's Forum Archives - Cyclo-Cross

Archive Home >> Cyclo-Cross(1 2 3 )

New grouppo dilemma(4 posts)

New grouppo dilemmalonefrontranger
Jul 3, 2001 8:40 PM
My new Colnago road bike has finally arrived and criterium season is over (hooray!) This means my battered old Redline Conquest finally gets a much-deserved vacation to have the nonfunctional Frankenstein grouppo replaced.

Dilemma: what to replace it with? I race 'cross competitively on this bike and also use it as a commuter. Shedding some weight (from the bike, please!) would be nice, since it currently weighs over 26 lbs - mostly in parts like a horrible wheelset, 10-year old seatpost / stem, etc. I'd like to put Campy stuff on it, since my road bike will have C-10 and features like wheel compatibility are always nice.

However, after lurking around this forum, I've seen C-10 contraindicated for 'cross due to crud factors and ring size issues. I'd like to spec a 36/50 - 13/26, is this wishful thinking on my part?. If I can do this more easily using Shimano, I'll just bite the bullet, since I'm not a Campy fundamentalist, just prefer the ergonomics.

The 'cross racing I did in Ohio was basically flattish grass criteriums with little to no mud/slop and could be (and was often) done on an unmodified road bike. If I was still living there, I'd just put stock Chorus 10 on the thing and be done with it. However, I'm now living in Boulder, CO and have no clue what the conditions here will be like.

As always, all information, opinions, rants, raves, flames or advice is welcome.
Front Range cyclo-crossBipedZed
Jul 3, 2001 11:32 PM
The majority of cross courses in the Front Range are on hardpack dry dirt/scrub vegetation. Some of it single track (bad), most of it at least wide enough to pass. Rarely do conditions get muddy, except when it snows which it did a lot last November. Some races were held in 20 deg F with new snow, and some a few days after a snow storm when the snow was melting and it would be a mud fest. But most races are pretty dry with maybe some mud patches. Almost all courses from last year had at a few decent run-ups per lap. Mountain View Race Track (auto/motorcycle) had quite a few races last year that went into the infield and then back on the track (weekly training races plus a few weekends) but I'm not sure what is going on this year with that facility. CU held their own cross series which was more like a BMX course, too much singletrack, but still fun. 2000 Boulder SuperCup was held on the CU course. But my favorite courses were the Air Force CX (held on the Academy athletic fields), which was a grassy open fast course (very Euro), with a heinous 3-story stair run up, and the CX State Championship at the Jefferson County Fairgrounds, great course, nice barriers and other natural obstacles, and a section with the finish line that went indoors in the expo area in front of stands.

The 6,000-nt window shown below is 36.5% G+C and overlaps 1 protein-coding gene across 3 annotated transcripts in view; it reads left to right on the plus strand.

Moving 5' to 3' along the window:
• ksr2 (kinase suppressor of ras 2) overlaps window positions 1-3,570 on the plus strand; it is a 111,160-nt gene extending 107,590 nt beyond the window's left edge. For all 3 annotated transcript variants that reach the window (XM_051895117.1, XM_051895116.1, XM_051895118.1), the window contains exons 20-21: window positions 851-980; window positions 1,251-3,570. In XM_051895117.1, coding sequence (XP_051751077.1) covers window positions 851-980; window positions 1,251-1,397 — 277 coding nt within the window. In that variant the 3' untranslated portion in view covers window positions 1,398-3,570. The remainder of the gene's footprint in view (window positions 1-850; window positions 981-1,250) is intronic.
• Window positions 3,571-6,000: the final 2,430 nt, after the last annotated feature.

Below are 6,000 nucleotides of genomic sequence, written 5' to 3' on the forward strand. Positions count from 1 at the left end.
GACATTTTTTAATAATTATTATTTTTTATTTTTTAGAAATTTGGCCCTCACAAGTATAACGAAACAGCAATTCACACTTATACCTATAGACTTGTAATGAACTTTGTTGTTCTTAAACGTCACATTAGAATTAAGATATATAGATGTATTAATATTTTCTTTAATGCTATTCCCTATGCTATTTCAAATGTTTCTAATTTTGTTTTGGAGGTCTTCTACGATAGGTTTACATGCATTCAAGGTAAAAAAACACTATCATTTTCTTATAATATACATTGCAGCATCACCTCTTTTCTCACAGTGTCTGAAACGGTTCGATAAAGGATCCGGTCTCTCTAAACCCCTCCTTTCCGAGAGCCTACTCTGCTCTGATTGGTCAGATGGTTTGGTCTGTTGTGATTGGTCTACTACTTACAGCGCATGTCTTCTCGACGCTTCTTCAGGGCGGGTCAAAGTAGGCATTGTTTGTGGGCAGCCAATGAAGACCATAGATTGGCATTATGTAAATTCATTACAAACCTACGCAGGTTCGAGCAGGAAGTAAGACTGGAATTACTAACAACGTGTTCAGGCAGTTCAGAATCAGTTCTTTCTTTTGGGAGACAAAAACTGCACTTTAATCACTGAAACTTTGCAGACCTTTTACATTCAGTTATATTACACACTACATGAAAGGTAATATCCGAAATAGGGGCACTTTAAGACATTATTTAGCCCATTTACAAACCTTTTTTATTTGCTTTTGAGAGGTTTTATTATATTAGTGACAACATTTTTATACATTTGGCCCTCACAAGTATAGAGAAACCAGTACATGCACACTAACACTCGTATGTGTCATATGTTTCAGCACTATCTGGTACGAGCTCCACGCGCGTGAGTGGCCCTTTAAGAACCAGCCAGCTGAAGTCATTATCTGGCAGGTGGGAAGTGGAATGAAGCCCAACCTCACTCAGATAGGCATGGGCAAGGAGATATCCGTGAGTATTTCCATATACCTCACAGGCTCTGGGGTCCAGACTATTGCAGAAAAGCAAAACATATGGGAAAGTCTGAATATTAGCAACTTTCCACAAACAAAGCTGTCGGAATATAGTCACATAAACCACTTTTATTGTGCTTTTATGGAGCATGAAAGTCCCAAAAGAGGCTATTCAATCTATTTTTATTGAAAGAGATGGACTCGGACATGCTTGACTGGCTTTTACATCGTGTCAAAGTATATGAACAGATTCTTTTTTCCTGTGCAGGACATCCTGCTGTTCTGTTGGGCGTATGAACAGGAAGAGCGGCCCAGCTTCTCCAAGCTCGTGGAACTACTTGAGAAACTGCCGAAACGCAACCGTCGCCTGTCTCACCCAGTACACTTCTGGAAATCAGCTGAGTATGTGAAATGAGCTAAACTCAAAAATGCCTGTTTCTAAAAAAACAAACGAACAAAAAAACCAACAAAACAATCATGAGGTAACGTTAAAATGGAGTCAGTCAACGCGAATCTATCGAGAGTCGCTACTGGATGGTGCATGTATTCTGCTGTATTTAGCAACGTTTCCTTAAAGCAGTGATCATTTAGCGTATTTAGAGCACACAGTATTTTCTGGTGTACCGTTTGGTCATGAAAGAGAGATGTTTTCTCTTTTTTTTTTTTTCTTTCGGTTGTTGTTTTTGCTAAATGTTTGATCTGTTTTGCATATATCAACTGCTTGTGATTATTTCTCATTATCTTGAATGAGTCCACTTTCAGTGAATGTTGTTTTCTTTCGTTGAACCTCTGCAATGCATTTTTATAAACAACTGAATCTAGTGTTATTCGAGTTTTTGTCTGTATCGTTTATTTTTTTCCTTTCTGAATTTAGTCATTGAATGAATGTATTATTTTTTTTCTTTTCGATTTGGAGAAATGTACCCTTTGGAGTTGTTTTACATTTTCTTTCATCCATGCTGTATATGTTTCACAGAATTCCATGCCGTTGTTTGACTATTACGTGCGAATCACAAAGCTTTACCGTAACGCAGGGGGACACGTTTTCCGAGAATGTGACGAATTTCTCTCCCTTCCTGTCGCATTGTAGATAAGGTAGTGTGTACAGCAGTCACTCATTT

I don't know much about Campy but if you want a 36 you probably won't find much in a 135mm BCD. While 10spd could certainly get clogged, there isn't too much in the way of mud in CO, and if there is, you're running a lot anyway.

FWIW, I run a 48/36 Race Face crank with a Shimano 12-25 cassette. I'm toying with going to a single ring this season.

Hope this helps some.
re: New grouppo dilemmaCliff Oates
Jul 4, 2001 4:07 PM
You could always go Campy 9 speed and swap cassettes when you swap wheels -- the spline pattern is the same. A 13-28 cassette is available in 9 speed (13-14-15-17-19-21-23-25-28) which will get you a good low gear. This cassette will work with regular cage derailleur like Daytona and will get you roughly the same ratio as a 36-26.

FWIW, neither Shimano nor Campy doubles will take a 36t chainring. Shimano's 130mm bolt circle goes to 38 teeth while Campy's 135mm BCD limits it to 39 teeth. You might want to keep your eyes open for a used Sugino 110mm BCD double. They don't make them any more, but they used to be fairly common. 110 bcd cranks will accept a 34t ring.
Some other alternatives for you to considermanicmtbr
Jul 5, 2001 6:49 PM
I also remember Ritchey road cranks having a 110 MM bolt pattern. I personally bought a used Mavic crank (110 bp)with 36/46 chain rings. In the rear, I run a 13-26 cassette and the gearing seems good.

FWIW, I think running a Campy 10 speed groupo on a cross bike is not a good idea. I am basing that on the conditions in the Mid Atlantic (muddy), but basic economics tell me that you should find a deal on a used Campy 8 speed set-up. I saw a Mirage group for sale on today's listing for 175.00 shipped (and no, it is not mine). The Mirage group is a low-down group, but it works fine, would be worlds better than what you may already have and the price is nice. I cannot remember if it had wheels, but I have had no problem getting 8 speed campy stuff for my bikes.

BTW, how the heck did you manage to be competitive on a 26 lb cross bike? Especially racing that sucker on the road? Oh well, I guess you will be that much stronger on your new road bike. Good Luck, LFR.